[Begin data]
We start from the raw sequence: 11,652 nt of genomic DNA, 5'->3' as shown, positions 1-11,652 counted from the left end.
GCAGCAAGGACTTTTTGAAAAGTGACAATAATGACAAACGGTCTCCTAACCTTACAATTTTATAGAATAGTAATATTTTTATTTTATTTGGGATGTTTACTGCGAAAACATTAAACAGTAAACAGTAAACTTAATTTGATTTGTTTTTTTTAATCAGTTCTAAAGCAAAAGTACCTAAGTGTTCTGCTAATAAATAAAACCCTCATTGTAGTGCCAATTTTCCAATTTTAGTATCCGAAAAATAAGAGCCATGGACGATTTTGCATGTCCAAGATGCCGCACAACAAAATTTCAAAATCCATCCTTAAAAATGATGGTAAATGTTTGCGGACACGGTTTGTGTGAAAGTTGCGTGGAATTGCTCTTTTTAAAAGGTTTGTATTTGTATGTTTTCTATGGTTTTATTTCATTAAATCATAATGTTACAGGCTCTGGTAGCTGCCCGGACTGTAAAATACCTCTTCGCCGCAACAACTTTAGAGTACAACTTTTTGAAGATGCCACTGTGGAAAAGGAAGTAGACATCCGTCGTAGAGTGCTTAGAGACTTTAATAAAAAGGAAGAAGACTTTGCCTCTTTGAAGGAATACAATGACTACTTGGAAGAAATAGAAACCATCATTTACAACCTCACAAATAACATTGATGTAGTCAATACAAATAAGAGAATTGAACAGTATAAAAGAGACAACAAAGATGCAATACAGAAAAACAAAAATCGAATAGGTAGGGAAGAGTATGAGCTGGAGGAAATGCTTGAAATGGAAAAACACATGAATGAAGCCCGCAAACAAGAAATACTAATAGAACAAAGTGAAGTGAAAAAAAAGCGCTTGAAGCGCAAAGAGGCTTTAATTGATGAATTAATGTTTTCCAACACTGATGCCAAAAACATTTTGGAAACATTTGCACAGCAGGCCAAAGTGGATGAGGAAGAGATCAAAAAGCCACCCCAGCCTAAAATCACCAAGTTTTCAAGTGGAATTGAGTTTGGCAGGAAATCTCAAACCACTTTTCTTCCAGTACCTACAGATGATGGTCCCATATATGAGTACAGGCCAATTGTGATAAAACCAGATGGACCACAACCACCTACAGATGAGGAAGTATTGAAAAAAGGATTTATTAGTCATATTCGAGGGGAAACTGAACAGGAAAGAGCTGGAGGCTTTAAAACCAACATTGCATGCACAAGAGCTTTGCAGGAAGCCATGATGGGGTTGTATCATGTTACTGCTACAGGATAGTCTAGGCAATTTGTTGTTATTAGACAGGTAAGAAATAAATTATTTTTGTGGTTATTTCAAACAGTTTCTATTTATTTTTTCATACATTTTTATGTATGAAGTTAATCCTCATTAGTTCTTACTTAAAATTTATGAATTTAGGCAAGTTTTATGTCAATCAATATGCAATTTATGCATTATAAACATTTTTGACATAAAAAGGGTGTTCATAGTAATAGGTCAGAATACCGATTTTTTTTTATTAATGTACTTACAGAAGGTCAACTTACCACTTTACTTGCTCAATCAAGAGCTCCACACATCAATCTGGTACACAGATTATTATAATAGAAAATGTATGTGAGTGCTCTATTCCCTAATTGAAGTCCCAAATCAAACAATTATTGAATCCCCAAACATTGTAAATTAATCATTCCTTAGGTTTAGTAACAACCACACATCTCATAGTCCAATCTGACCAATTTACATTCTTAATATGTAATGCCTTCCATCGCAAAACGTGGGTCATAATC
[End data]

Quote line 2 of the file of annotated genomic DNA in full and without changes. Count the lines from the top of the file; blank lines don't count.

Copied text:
GCAGCAAGGACTTTTTGAAAAGTGACAATAATGACAAACGGTCTCCTAACCTTACAATTTTATAGAATAGTAATATTTTTATTTTATTTGGGATGTTTACTGCGAAAACATTAAACAGTAAACAGTAAACTTAATTTGATTTGTTTTTTTTAATCAGTTCTAAAGCAAAAGTACCTAAGTGTTCTGCTAATAAATAAAACCCTCATTGTAGTGCCAATTTTCCAATTTTAGTATCCGAAAAATAAGAGCCATGGACGATTTTGCATGTCCAAGATGCCGCACAACAAAATTTCAAAATCCATCCTTAAAAATGATGGTAAATGTTTGCGGACACGGTTTGTGTGAAAGTTGCGTGGAATTGCTCTTTTTAAAAGGTTTGTATTTGTATGTTTTCTATGGTTTTATTTCATTAAATCATAATGTTACAGGCTCTGGTAGCTGCCCGGACTGTAAAATACCTCTTCGCCGCAACAACTTTAGAGTACAACTTTTTGAAGATGCCACTGTGGAAAAGGAAGTAGACATCCGTCGTAGAGTGCTTAGAGACTTTAATAAAAAGGAAGAAGACTTTGCCTCTTTGAAGGAATACAATGACTACTTGGAAGAAATAGAAACCATCATTTACAACCTCACAAATAACATTGATGTAGTCAATACAAATAAGAGAATTGAACAGTATAAAAGAGACAACAAAGATGCAATACAGAAAAACAAAAATCGAATAGGTAGGGAAGAGTATGAGCTGGAGGAAATGCTTGAAATGGAAAAACACATGAATGAAGCCCGCAAACAAGAAATACTAATAGAACAAAGTGAAGTGAAAAAAAAGCGCTTGAAGCGCAAAGAGGCTTTAATTGATGAATTAATGTTTTCCAACACTGATGCCAAAAACATTTTGGAAACATTTGCACAGCAGGCCAAAGTGGATGAGGAAGAGATCAAAAAGCCACCCCAGCCTAAAATCACCAAGTTTTCAAGTGGAATTGAGTTTGGCAGGAAATCTCAAACCACTTTTCTTCCAGTACCTACAGATGATGGTCCCATATATGAGTACAGGCCAATTGTGATAAAACCAGATGGACCACAACCACCTACAGATGAGGAAGTATTGAAAAAAGGATTTATTAGTCATATTCGAGGGGAAACTGAACAGGAAAGAGCTGGAGGCTTTAAAACCAACATTGCATGCACAAGAGCTTTGCAGGAAGCCATGATGGGGTTGTATCATGTTACTGCTACAGGATAGTCTAGGCAATTTGTTGTTATTAGACAGGTAAGAAATAAATTATTTTTGTGGTTATTTCAAACAGTTTCTATTTATTTTTTCATACATTTTTATGTATGAAGTTAATCCTCATTAGTTCTTACTTAAAATTTATGAATTTAGGCAAGTTTTATGTCAATCAATATGCAATTTATGCATTATAAACATTTTTGACATAAAAAGGGTGTTCATAGTAATAGGTCAGAATACCGATTTTTTTTTATTAATGTACTTACAGAAGGTCAACTTACCACTTTACTTGCTCAATCAAGAGCTCCACACATCAATCTGGTACACAGATTATTATAATAGAAAATGTATGTGAGTGCTCTATTCCCTAATTGAAGTCCCAAATCAAACAATTATTGAATCCCCAAACATTGTAAATTAATCATTCCTTAGGTTTAGTAACAACCACACATCTCATAGTCCAATCTGACCAATTTACATTCTTAATATGTAATGCCTTCCATCGCAAAACGTGGGTCATAATC